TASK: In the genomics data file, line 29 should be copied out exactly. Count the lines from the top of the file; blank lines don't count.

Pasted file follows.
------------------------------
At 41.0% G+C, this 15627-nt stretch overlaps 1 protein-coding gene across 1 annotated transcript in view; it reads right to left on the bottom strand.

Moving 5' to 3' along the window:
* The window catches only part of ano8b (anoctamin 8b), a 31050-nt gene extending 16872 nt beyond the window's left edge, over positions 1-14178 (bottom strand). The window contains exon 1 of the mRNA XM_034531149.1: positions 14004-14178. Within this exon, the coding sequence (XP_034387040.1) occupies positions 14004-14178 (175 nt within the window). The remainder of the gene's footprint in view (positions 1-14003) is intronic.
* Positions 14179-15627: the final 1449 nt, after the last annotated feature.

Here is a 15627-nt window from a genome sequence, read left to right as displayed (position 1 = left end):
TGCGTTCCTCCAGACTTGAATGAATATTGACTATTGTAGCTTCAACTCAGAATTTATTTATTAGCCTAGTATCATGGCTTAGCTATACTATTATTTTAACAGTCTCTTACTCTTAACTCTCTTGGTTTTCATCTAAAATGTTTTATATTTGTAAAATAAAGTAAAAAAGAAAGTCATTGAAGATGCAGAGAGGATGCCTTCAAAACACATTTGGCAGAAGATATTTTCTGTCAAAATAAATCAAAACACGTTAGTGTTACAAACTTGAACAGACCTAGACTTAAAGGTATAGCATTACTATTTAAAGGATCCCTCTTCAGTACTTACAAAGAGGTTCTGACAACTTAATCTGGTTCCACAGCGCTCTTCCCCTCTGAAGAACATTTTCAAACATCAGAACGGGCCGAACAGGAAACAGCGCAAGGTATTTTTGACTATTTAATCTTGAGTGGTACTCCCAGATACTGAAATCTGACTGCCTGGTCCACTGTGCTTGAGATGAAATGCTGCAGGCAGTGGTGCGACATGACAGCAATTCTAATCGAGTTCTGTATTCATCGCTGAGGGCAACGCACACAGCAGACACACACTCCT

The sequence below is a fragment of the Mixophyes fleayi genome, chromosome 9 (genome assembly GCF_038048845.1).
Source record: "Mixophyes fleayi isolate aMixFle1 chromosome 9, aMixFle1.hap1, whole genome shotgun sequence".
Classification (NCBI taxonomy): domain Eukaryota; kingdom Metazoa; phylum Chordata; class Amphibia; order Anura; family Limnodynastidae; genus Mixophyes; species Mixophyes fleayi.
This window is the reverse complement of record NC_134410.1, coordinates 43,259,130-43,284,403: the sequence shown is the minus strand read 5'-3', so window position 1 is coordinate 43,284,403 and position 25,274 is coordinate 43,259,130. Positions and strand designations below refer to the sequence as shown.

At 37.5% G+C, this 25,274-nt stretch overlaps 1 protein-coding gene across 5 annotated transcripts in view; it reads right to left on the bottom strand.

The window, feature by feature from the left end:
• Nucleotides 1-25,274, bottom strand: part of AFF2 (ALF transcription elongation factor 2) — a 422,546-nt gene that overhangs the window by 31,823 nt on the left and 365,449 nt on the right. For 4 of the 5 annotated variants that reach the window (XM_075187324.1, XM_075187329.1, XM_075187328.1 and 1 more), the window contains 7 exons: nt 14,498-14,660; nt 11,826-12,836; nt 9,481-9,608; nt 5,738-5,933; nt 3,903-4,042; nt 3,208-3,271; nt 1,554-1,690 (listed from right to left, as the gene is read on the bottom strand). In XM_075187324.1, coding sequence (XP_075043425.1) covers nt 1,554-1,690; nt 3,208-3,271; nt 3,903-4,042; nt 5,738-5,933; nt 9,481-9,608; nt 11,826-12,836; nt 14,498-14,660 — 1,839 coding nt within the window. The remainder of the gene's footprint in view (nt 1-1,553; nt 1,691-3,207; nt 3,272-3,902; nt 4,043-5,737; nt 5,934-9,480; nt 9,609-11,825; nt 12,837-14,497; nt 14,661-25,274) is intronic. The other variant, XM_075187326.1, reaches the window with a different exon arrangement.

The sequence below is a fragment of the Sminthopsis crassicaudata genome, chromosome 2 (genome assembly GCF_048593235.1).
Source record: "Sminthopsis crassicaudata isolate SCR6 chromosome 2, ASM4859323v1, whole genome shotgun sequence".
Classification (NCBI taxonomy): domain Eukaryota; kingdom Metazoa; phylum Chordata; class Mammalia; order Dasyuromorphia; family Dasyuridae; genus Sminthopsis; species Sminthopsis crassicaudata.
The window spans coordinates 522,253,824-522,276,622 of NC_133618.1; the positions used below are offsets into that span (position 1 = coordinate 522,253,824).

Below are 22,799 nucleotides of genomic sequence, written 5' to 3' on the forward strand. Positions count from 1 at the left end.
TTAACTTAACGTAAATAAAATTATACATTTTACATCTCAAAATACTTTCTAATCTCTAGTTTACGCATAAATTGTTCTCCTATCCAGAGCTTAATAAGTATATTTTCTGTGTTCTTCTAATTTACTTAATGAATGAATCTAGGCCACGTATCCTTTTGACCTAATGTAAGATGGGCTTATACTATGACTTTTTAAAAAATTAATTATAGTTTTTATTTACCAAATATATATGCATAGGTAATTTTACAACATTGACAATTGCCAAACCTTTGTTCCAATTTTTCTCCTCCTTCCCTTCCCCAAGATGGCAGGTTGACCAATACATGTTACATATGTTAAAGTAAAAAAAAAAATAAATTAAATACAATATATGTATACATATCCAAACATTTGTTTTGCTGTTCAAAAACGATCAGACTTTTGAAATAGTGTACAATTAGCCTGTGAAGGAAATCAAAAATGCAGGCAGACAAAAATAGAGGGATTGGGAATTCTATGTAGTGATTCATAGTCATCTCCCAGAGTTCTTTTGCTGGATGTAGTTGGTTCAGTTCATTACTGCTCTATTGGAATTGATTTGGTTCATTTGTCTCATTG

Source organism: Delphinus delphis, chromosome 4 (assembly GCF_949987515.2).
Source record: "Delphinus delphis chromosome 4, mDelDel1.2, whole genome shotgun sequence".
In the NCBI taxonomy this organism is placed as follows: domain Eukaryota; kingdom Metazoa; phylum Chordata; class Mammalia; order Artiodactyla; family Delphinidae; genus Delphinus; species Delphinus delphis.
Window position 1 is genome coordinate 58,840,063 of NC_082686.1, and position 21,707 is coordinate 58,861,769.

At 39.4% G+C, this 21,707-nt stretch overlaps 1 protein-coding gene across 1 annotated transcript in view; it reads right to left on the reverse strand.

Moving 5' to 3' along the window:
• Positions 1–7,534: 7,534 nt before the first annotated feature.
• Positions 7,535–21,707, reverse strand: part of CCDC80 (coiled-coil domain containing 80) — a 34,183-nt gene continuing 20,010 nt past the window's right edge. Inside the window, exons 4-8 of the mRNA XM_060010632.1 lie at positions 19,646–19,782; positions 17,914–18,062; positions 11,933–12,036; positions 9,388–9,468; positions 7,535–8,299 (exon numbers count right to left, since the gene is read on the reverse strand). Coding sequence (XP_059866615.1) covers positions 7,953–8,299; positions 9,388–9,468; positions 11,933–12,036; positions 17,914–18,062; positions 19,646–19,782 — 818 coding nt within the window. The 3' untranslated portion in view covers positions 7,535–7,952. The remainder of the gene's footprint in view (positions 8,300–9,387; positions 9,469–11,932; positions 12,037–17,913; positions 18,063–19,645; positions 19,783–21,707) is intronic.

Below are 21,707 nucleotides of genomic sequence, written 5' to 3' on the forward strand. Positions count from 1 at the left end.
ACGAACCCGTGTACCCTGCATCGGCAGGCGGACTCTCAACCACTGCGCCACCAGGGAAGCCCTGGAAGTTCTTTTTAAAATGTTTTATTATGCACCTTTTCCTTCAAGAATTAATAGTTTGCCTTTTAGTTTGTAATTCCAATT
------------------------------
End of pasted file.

ACGAACCCGTGTACCCTGCATCGGCAGGCGGACTCTCAACCACTGCGCCACCAGGGAAGCCCTGGAAGTTCTTTTTAAAATGTTTTATTATGCACCTTTTCCTTCAAGAATTAATAGTTTGCCTTTTAGTTTGTAATTCCAATT